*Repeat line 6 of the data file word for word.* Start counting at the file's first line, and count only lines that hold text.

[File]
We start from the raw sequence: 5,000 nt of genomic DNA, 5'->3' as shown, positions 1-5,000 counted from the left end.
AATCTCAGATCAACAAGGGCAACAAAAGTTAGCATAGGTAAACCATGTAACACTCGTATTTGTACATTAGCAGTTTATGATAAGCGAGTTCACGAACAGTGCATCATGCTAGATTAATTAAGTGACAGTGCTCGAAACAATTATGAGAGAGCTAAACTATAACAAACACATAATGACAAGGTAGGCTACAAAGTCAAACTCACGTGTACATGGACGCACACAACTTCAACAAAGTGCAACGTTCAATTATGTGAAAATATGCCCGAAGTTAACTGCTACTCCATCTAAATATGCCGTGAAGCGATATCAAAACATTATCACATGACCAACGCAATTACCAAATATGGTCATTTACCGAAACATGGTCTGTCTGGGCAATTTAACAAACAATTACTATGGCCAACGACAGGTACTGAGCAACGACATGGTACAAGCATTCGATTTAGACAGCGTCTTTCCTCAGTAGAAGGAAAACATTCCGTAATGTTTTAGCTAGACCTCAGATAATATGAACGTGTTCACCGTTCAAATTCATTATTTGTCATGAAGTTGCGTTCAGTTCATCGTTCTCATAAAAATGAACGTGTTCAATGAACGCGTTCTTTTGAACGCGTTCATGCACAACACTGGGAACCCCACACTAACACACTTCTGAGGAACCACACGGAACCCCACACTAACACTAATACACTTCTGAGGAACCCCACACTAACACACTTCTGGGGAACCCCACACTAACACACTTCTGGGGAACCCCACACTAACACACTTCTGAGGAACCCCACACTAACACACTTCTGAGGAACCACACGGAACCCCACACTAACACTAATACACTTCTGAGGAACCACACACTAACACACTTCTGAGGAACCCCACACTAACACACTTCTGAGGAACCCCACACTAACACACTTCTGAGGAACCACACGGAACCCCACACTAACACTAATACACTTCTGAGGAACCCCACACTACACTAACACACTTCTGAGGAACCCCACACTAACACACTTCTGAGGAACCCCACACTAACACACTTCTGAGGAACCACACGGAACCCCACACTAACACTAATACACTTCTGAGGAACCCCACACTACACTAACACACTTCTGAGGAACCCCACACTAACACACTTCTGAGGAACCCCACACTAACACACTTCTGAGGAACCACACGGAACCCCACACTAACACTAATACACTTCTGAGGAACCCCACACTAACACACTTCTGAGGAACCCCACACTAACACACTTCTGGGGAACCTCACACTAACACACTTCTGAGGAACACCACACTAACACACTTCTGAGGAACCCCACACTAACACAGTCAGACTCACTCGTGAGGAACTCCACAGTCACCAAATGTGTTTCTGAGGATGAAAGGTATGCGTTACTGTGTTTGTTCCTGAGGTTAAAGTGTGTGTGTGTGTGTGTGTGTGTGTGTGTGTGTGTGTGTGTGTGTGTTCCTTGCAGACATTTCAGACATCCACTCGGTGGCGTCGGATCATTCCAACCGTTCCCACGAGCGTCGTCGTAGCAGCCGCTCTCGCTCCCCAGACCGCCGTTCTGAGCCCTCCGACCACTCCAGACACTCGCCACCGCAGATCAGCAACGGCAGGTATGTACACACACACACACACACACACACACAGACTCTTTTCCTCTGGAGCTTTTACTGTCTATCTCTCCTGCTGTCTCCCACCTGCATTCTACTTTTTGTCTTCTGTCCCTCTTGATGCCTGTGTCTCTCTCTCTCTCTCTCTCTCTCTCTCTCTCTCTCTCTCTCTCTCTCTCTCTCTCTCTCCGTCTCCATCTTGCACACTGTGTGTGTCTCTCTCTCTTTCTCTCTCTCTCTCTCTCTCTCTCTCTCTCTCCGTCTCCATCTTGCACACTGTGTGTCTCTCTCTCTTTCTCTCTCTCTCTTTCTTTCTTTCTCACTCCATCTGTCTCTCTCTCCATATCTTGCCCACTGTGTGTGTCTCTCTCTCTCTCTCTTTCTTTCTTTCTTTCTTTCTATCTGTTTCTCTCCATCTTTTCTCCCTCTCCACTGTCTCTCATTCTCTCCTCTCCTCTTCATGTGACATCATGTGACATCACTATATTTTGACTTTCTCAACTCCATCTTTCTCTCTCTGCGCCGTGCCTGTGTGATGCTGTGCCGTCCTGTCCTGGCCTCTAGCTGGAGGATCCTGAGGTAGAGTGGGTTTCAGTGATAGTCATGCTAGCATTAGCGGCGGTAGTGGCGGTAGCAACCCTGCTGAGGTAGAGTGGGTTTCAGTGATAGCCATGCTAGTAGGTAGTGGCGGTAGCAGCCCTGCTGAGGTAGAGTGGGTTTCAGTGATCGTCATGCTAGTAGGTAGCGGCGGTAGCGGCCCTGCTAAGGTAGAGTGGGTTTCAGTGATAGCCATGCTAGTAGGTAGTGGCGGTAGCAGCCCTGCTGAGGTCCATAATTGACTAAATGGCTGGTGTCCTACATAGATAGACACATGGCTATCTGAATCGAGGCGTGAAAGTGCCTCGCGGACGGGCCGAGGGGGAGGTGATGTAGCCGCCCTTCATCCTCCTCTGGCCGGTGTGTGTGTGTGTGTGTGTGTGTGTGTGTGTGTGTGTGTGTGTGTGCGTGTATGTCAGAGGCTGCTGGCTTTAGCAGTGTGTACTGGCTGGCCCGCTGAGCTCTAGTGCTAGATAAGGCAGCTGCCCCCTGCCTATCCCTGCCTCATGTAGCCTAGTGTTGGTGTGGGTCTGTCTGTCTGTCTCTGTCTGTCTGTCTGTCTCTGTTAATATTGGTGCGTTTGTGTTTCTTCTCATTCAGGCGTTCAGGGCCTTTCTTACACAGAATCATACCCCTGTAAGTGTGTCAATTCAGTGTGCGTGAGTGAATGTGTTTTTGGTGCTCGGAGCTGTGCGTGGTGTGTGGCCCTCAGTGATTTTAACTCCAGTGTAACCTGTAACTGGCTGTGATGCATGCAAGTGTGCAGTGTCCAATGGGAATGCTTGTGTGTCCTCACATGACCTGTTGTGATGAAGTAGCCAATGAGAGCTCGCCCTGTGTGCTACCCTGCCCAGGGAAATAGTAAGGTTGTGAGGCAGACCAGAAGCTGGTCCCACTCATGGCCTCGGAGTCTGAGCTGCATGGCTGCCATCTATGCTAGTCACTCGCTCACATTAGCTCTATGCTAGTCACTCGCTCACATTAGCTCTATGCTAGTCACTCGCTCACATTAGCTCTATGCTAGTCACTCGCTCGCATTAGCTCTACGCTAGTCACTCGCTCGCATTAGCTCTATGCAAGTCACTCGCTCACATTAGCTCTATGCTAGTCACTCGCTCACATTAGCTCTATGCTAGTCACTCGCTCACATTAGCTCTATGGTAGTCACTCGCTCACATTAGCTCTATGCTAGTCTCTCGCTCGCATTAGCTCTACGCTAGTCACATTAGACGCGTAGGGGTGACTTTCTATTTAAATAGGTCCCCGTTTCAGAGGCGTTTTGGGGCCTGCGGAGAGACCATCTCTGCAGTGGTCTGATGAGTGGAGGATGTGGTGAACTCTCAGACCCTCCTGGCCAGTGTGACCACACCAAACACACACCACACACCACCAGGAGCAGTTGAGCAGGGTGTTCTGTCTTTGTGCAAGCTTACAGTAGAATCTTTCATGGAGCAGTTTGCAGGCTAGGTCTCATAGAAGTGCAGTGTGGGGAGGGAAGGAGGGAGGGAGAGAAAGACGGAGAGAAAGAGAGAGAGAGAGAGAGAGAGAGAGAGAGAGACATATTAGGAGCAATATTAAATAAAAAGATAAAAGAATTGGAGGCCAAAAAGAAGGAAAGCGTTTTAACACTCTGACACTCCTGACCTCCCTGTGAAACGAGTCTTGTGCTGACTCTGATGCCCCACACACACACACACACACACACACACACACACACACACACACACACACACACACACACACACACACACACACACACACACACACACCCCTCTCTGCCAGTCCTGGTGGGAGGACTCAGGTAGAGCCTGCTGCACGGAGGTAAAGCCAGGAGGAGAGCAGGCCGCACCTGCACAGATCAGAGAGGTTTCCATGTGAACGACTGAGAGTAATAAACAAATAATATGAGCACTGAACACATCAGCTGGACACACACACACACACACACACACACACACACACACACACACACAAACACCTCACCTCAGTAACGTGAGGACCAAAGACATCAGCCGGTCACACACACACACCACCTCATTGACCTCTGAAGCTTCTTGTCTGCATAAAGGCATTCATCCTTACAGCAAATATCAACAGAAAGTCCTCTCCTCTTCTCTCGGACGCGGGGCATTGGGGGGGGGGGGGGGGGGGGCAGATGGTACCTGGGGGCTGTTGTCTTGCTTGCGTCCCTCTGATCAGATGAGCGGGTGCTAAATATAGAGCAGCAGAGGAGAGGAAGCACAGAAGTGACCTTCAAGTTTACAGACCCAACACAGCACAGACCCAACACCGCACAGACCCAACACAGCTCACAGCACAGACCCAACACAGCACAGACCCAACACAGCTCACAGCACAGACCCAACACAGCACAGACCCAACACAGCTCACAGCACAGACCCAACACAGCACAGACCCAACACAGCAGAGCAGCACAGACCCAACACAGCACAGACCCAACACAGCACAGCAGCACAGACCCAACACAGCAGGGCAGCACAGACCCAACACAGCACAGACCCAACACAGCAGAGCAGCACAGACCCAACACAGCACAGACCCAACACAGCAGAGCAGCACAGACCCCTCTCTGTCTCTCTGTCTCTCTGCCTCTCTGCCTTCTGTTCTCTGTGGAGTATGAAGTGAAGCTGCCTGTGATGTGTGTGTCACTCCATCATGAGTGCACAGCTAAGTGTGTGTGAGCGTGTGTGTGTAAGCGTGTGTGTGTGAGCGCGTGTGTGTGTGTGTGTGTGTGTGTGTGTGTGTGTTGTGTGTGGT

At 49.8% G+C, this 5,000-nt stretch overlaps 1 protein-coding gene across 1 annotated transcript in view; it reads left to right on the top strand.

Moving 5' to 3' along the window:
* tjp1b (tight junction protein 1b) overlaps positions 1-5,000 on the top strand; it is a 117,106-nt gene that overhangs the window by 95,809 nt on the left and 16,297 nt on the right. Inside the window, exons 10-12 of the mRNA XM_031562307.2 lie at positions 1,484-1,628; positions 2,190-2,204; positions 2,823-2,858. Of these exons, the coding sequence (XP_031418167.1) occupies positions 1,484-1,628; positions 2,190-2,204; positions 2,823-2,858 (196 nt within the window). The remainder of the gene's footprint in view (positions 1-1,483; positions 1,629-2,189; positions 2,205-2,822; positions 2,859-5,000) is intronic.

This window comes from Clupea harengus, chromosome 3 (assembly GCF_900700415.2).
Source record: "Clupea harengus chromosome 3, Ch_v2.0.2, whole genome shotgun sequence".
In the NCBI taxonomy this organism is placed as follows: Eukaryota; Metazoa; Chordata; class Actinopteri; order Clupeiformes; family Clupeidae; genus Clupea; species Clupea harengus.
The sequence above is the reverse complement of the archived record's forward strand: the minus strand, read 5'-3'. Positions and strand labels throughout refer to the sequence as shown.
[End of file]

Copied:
This window comes from Clupea harengus, chromosome 3 (assembly GCF_900700415.2).